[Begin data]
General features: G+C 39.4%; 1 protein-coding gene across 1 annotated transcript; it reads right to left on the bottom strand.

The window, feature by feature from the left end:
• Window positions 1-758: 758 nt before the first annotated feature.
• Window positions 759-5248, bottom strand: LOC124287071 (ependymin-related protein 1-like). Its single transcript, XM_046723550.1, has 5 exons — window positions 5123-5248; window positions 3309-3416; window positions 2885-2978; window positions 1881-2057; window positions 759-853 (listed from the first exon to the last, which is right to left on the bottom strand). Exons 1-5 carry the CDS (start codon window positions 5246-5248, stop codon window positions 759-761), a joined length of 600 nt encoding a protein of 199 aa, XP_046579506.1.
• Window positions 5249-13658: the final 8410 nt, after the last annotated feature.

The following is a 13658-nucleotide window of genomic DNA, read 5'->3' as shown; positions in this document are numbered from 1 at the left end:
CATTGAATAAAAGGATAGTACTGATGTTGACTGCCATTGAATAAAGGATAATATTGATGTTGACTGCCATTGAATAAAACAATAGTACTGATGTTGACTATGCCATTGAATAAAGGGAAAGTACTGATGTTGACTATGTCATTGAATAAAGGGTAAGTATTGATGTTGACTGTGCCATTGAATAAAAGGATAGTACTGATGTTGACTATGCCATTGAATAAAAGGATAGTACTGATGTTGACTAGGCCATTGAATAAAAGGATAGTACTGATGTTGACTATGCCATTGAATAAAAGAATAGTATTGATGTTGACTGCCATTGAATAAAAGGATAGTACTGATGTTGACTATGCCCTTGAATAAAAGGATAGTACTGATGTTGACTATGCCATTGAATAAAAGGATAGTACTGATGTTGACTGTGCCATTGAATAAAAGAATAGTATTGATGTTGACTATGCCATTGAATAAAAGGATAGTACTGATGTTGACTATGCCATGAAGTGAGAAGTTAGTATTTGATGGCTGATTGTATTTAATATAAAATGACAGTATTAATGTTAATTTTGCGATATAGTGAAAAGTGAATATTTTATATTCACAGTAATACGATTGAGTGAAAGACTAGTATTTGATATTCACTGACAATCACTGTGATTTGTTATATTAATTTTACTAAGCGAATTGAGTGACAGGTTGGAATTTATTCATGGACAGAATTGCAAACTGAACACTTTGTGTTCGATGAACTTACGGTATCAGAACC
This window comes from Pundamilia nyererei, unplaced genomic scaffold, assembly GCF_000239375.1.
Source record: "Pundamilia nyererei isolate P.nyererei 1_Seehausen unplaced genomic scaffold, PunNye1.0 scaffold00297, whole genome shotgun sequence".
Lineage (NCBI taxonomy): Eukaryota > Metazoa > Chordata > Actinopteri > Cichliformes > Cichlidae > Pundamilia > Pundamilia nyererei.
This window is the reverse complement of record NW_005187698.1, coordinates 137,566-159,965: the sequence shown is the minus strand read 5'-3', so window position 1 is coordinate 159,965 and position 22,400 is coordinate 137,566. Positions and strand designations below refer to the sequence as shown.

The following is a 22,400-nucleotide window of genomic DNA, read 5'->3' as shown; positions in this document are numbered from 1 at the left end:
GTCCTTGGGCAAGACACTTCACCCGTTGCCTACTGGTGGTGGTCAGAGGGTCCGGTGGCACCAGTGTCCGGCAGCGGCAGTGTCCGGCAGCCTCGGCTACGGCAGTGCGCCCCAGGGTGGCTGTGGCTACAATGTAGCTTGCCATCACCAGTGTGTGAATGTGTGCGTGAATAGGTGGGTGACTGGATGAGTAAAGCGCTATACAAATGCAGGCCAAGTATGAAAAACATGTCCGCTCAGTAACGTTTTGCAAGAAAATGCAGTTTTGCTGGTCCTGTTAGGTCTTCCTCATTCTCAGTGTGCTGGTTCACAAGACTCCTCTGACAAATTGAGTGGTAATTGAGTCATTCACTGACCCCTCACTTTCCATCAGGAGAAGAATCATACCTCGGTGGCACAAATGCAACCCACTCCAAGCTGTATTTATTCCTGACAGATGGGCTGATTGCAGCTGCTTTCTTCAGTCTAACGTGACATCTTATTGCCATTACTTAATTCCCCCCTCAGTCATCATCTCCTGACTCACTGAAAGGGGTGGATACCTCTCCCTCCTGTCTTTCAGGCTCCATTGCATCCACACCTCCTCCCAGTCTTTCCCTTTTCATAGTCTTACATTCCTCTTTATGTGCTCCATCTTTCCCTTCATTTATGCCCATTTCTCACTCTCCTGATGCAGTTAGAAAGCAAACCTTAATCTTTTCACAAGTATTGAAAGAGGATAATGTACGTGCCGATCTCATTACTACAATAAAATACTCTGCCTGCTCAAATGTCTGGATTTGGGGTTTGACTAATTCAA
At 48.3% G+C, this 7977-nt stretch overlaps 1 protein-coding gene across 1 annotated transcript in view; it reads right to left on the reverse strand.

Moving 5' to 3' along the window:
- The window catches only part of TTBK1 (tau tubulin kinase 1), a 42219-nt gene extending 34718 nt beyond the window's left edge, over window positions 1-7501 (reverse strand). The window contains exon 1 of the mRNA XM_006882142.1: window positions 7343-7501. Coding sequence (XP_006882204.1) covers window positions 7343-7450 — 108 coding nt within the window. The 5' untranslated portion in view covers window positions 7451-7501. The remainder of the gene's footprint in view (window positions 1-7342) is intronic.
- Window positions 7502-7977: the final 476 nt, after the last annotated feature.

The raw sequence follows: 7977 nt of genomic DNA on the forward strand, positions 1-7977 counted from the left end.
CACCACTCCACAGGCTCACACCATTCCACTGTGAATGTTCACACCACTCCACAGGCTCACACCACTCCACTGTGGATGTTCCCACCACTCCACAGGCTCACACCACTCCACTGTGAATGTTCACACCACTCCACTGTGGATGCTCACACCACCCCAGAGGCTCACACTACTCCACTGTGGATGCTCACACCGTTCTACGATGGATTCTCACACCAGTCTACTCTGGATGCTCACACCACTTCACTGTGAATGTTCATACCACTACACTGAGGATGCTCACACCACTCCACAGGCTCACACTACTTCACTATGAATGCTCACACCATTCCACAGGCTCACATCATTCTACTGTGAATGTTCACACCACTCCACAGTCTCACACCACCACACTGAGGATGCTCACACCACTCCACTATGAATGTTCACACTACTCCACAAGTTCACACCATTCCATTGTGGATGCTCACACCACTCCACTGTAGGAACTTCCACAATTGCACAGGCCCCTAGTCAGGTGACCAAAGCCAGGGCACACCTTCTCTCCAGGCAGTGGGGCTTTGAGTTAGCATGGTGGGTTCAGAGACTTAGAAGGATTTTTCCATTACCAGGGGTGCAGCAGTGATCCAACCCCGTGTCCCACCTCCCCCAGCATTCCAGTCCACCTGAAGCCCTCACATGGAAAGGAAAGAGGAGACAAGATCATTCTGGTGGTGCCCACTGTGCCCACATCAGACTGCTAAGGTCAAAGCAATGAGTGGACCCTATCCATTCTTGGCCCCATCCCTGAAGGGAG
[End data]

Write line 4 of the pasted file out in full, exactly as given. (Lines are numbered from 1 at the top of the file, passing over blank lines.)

• Window positions 759-5248, bottom strand: LOC124287071 (ependymin-related protein 1-like). Its single transcript, XM_046723550.1, has 5 exons — window positions 5123-5248; window positions 3309-3416; window positions 2885-2978; window positions 1881-2057; window positions 759-853 (listed from the first exon to the last, which is right to left on the bottom strand). Exons 1-5 carry the CDS (start codon window positions 5246-5248, stop codon window positions 759-761), a joined length of 600 nt encoding a protein of 199 aa, XP_046579506.1.